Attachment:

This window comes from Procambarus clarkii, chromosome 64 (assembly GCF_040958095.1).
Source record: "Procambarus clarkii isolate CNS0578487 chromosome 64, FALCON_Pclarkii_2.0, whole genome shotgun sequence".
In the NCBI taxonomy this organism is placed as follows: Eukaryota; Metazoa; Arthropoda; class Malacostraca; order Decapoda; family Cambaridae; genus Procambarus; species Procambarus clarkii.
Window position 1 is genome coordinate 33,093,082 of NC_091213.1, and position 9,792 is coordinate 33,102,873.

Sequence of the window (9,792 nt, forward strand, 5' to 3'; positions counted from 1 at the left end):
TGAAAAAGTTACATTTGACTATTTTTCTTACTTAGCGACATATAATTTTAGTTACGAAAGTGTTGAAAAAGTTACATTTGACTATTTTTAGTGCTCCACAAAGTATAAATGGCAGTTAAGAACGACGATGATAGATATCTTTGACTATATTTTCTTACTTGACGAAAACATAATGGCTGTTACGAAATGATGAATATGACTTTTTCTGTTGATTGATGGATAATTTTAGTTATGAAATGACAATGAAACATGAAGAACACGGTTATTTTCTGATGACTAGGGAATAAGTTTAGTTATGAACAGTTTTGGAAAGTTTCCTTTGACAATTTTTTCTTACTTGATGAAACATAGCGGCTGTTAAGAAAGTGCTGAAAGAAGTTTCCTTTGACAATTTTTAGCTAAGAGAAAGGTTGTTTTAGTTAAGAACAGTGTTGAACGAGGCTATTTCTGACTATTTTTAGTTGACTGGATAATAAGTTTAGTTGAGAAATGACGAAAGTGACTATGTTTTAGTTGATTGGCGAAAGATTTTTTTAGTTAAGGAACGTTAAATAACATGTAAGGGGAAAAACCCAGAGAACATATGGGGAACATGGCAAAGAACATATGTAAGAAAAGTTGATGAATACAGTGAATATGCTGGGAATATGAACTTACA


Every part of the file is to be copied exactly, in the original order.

This window comes from Procambarus clarkii, chromosome 64 (assembly GCF_040958095.1).
Source record: "Procambarus clarkii isolate CNS0578487 chromosome 64, FALCON_Pclarkii_2.0, whole genome shotgun sequence".
In the NCBI taxonomy this organism is placed as follows: Eukaryota; Metazoa; Arthropoda; class Malacostraca; order Decapoda; family Cambaridae; genus Procambarus; species Procambarus clarkii.
Window position 1 is genome coordinate 33,093,082 of NC_091213.1, and position 9,792 is coordinate 33,102,873.

Sequence of the window (9,792 nt, forward strand, 5' to 3'; positions counted from 1 at the left end):
TGAAAAAGTTACATTTGACTATTTTTCTTACTTAGCGACATATAATTTTAGTTACGAAAGTGTTGAAAAAGTTACATTTGACTATTTTTAGTGCTCCACAAAGTATAAATGGCAGTTAAGAACGACGATGATAGATATCTTTGACTATATTTTCTTACTTGACGAAAACATAATGGCTGTTACGAAATGATGAATATGACTTTTTCTGTTGATTGATGGATAATTTTAGTTATGAAATGACAATGAAACATGAAGAACACGGTTATTTTCTGATGACTAGGGAATAAGTTTAGTTATGAACAGTTTTGGAAAGTTTCCTTTGACAATTTTTTCTTACTTGATGAAACATAGCGGCTGTTAAGAAAGTGCTGAAAGAAGTTTCCTTTGACAATTTTTAGCTAAGAGAAAGGTTGTTTTAGTTAAGAACAGTGTTGAACGAGGCTATTTCTGACTATTTTTAGTTGACTGGATAATAAGTTTAGTTGAGAAATGACGAAAGTGACTATGTTTTAGTTGATTGGCGAAAGATTTTTTTAGTTAAGGAACGTTAAATAACATGTAAGGGGAAAAACCCAGAGAACATATGGGGAACATGGCAAAGAACATATGTAAGAAAAGTTGATGAATACAGTGAATATGCTGGGAATATGAACTTACA